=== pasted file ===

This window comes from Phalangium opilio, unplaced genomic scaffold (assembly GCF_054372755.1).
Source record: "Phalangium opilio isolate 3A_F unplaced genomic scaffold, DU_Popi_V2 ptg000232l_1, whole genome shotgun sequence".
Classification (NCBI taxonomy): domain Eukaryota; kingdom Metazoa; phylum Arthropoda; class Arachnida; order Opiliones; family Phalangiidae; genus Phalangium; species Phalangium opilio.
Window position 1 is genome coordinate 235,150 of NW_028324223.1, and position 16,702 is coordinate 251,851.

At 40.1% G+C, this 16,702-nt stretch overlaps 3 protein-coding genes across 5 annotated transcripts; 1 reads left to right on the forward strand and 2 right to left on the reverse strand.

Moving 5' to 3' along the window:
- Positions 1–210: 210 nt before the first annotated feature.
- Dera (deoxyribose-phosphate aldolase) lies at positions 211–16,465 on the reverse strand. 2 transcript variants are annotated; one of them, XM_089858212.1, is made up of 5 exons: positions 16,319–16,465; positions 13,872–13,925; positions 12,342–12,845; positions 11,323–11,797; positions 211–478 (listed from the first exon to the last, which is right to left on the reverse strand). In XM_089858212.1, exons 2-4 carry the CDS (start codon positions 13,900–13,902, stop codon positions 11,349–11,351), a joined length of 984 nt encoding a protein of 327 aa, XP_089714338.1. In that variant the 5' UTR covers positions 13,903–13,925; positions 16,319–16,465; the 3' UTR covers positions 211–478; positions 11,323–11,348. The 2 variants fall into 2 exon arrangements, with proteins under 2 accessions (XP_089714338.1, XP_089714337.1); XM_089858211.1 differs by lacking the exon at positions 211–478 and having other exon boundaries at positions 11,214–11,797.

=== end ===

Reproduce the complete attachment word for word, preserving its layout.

This window comes from Phalangium opilio, unplaced genomic scaffold (assembly GCF_054372755.1).
Source record: "Phalangium opilio isolate 3A_F unplaced genomic scaffold, DU_Popi_V2 ptg000232l_1, whole genome shotgun sequence".
Classification (NCBI taxonomy): domain Eukaryota; kingdom Metazoa; phylum Arthropoda; class Arachnida; order Opiliones; family Phalangiidae; genus Phalangium; species Phalangium opilio.
Window position 1 is genome coordinate 235,150 of NW_028324223.1, and position 16,702 is coordinate 251,851.

At 40.1% G+C, this 16,702-nt stretch overlaps 3 protein-coding genes across 5 annotated transcripts; 1 reads left to right on the forward strand and 2 right to left on the reverse strand.

Moving 5' to 3' along the window:
- Positions 1–210: 210 nt before the first annotated feature.
- Dera (deoxyribose-phosphate aldolase) lies at positions 211–16,465 on the reverse strand. 2 transcript variants are annotated; one of them, XM_089858212.1, is made up of 5 exons: positions 16,319–16,465; positions 13,872–13,925; positions 12,342–12,845; positions 11,323–11,797; positions 211–478 (listed from the first exon to the last, which is right to left on the reverse strand). In XM_089858212.1, exons 2-4 carry the CDS (start codon positions 13,900–13,902, stop codon positions 11,349–11,351), a joined length of 984 nt encoding a protein of 327 aa, XP_089714338.1. In that variant the 5' UTR covers positions 13,903–13,925; positions 16,319–16,465; the 3' UTR covers positions 211–478; positions 11,323–11,348. The 2 variants fall into 2 exon arrangements, with proteins under 2 accessions (XP_089714338.1, XP_089714337.1); XM_089858211.1 differs by lacking the exon at positions 211–478 and having other exon boundaries at positions 11,214–11,797.